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The young Ben Gates was spellbound by
The Templar treasure legendary,
Which the Founders had to bury
Somewhere secret clues imply.
He teams with whiny Riley Poole
As well as Ian, a mercenary;
Though his father is contrary,
Ben keeps searching somewhere cool.
When Ben unearths the latest clue,
It hints a certain Declaration
Hides a map. This implication
Shows Ian’s lawless point of view.
Since Ian’s leaning toward the worst
And plans to “borrow” our foundation,
Ben decides its best salvation
Is for him to steal it first.
Though he and Riley do succeed
In borrowing the document,
They gain a girl without consent,
And Dr. Chase helps them proceed.
The parchment leads to other clues,
And though Ben’s dad knows where they went,
Still Ian guesses their intent.
The FBI as well pursues.
When Ben and Ian team again,
They find a crypt and secret stairs,
Which seem to sorely need repairs,
But Ian then abandons Ben.
Ben and his friends continue through,
Despite initial dead-end scares,
And soon the treasure room is theirs,
The end of every hidden clue.

National Treasure is probably the film I have seen, in whole or in part, more than any other movie. Every time it comes on television, it’s the perfect standby to turn to. It’s clean, amusing, exciting, and complex enough to deserve repeated viewings, an all-around satisfying helping of Indiana Jones-lite.

As the walking encyclopedia Benjamin Franklin Gates, Nicholas Cage spouts history, conspiracy, and American values, the kind of treasure-hunting idealist worth rooting for. His dutiful theft of the Declaration of Independence allows the audience to enjoy the gadgetry and cleverness of a heist film, while retaining the confidence that he’s still the good guy. This draws parallels with Jerry Bruckheimer’s other franchise Pirates of the Caribbean, as well as the “treason” of the Founding Fathers, as Ben feels called to attempt what is technically illegal to accomplish what is right. Justin Bartha is lovably nerdy as Riley, and Diane Kruger is intelligent and lovely as Dr. Abigail Chase. Sean Bean plays the cunning villain Ian and is actually a clever mental match for Ben, unlike Ed Harris in the sequel who let Ben do all the work. Other pleasing roles are filled by Jon Voight as Ben’s nay-saying father and Harvey Keitel as a Sam Gerard wannabe from the FBI. Also, (yet another Lost alert!) one of Keitel’s team is played by Mark Pellegrino, a.k.a. the mysterious island-dwelling Jacob.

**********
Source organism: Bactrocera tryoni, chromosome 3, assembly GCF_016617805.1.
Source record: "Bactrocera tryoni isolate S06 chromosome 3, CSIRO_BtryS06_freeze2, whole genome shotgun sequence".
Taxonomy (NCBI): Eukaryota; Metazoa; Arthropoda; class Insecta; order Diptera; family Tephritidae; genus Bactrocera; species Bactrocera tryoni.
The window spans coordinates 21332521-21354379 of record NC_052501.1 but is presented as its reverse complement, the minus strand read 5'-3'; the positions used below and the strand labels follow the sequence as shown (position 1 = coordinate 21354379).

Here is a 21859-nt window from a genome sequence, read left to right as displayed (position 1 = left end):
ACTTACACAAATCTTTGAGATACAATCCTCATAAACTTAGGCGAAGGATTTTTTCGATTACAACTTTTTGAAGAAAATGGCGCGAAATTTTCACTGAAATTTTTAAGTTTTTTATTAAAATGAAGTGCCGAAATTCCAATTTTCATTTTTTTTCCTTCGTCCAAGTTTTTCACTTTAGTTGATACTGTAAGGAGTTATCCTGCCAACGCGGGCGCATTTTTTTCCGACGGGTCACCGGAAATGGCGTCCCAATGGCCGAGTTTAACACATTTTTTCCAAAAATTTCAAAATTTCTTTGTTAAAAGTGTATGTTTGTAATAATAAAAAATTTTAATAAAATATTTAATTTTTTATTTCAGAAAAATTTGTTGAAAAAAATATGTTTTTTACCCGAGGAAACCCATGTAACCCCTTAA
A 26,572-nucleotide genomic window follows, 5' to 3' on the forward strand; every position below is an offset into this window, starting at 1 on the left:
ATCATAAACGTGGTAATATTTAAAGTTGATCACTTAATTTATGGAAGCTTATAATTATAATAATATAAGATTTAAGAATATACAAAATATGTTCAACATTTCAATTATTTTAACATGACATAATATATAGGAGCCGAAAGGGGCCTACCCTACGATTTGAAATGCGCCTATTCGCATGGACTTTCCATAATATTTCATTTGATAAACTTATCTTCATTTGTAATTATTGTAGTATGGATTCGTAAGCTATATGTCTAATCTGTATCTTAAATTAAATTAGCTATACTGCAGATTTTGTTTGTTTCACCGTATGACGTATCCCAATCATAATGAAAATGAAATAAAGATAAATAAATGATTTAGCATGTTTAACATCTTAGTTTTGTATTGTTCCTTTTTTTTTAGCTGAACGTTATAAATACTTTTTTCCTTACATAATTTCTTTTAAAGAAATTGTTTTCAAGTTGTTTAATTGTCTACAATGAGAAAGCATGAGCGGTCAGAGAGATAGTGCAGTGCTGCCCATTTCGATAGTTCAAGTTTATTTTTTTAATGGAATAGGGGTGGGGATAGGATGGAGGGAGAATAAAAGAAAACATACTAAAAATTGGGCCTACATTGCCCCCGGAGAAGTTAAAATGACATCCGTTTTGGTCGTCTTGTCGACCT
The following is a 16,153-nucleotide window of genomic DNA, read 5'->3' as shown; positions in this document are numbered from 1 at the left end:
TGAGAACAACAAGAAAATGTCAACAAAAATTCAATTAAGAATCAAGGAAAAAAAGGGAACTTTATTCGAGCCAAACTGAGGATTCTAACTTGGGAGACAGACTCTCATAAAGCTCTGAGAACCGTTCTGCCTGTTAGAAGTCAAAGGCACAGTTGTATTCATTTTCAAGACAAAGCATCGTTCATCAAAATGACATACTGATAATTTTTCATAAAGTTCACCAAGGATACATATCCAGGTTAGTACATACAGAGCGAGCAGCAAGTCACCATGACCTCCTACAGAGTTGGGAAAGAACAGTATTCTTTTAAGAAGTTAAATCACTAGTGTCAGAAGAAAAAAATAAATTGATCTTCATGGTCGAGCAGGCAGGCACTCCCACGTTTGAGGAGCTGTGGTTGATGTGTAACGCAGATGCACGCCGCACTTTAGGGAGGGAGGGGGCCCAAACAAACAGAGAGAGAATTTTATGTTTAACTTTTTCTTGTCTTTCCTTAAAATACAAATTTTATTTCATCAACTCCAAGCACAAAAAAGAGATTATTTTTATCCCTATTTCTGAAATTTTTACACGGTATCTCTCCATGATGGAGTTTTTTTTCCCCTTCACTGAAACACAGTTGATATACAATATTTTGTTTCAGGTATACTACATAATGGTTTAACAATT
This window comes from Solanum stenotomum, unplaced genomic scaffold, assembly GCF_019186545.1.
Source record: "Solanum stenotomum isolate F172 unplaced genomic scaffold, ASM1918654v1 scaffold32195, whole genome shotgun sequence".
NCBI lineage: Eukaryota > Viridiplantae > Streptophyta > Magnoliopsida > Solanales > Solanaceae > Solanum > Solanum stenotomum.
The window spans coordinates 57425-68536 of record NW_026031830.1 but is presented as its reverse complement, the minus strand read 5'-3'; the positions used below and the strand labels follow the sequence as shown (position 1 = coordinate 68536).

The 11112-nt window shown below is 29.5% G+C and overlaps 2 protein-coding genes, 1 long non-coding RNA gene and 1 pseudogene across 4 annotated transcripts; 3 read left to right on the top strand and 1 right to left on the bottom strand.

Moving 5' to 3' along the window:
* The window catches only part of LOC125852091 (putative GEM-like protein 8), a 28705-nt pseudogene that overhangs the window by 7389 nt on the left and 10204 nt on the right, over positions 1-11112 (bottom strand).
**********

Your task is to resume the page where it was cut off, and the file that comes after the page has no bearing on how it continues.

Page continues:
The Mason conspiracy at the core of the treasure’s origins is hardly believable, but the film manages to still be a stimulating history lesson in its details, ranging from the cryptic clue from the Charlotte to the author of the Silence Dogood letters. These lesser-known facts lend credence to the film as a whole, though the chase for the treasure is such an entertaining thrill ride that any inaccurate or unrealistic elements can and should be ignored for fun’s sake. With plenty of twists and turns, both action-packed and perceptive, National Treasure is still a film I can see over and over.

Best line: (butcher lady in a market) “If you’re not a steak, you don’t belong here.”
(Abigail, hiding from Ian’s goon) “I’m just trying to hide from my ex-husband.”
(butcher lady) “Who, Baldie?”
(Abigail) “Yes.”
(butcher lady) “Honey, stay as long as you like.”
Rank: 58 out of 60

© 2014 S. G. Liput

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